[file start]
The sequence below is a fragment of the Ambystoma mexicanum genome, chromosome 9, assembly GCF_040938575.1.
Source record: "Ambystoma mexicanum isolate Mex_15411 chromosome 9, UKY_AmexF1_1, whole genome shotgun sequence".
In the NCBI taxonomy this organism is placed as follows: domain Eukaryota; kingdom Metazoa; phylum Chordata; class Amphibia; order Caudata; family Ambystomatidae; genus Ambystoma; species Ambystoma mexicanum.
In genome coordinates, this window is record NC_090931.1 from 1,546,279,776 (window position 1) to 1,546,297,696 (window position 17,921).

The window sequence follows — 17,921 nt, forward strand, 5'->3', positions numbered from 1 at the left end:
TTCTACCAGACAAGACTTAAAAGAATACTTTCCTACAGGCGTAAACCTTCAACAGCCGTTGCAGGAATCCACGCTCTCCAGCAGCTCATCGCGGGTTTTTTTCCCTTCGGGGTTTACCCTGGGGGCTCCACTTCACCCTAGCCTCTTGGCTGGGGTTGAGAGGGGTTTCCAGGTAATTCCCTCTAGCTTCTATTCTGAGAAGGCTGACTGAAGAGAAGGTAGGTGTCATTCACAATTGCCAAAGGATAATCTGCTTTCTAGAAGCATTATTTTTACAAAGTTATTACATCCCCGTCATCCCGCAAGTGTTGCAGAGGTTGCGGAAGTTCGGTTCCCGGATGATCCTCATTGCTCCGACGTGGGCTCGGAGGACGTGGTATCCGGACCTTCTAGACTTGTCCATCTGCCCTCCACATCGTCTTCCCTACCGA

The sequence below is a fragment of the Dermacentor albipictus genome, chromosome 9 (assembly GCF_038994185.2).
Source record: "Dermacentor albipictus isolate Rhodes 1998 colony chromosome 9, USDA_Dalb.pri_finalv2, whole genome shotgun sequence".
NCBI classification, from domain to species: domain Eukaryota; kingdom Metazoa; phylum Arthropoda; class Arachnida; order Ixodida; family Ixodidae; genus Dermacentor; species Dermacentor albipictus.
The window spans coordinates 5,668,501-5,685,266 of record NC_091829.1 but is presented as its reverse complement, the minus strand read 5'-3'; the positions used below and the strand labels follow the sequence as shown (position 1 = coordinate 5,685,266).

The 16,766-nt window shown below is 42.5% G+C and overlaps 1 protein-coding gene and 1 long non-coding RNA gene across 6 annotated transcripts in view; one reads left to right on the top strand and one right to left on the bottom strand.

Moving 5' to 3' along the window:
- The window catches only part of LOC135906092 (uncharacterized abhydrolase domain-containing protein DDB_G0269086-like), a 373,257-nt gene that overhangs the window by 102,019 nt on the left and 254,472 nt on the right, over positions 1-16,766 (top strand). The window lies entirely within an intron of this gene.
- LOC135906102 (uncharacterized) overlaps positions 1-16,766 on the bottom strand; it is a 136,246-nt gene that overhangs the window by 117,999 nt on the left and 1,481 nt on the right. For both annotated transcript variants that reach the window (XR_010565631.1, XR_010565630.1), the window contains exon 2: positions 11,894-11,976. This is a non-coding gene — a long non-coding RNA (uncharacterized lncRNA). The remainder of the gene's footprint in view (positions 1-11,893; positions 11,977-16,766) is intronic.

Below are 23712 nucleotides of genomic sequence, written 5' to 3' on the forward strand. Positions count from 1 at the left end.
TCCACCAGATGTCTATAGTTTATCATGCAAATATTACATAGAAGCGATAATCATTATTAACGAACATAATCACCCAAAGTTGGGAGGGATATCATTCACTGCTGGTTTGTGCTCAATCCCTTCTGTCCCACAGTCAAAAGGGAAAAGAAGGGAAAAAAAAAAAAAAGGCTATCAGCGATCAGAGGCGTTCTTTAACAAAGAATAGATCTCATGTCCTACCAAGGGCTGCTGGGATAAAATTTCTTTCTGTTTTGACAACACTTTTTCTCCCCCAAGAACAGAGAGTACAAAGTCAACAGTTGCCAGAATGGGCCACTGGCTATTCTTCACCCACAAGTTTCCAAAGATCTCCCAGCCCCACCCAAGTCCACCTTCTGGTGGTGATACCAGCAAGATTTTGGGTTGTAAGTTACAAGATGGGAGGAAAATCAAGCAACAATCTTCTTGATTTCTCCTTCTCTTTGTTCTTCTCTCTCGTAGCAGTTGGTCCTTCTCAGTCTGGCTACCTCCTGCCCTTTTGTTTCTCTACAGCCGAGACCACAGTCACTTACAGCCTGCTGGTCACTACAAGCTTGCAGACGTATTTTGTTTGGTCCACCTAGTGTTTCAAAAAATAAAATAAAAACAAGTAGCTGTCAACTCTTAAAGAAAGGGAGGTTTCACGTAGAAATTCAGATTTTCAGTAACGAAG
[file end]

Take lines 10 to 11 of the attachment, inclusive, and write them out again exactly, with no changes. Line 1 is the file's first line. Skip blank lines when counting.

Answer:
The window spans coordinates 5,668,501-5,685,266 of record NC_091829.1 but is presented as its reverse complement, the minus strand read 5'-3'; the positions used below and the strand labels follow the sequence as shown (position 1 = coordinate 5,685,266).

The 16,766-nt window shown below is 42.5% G+C and overlaps 1 protein-coding gene and 1 long non-coding RNA gene across 6 annotated transcripts in view; one reads left to right on the top strand and one right to left on the bottom strand.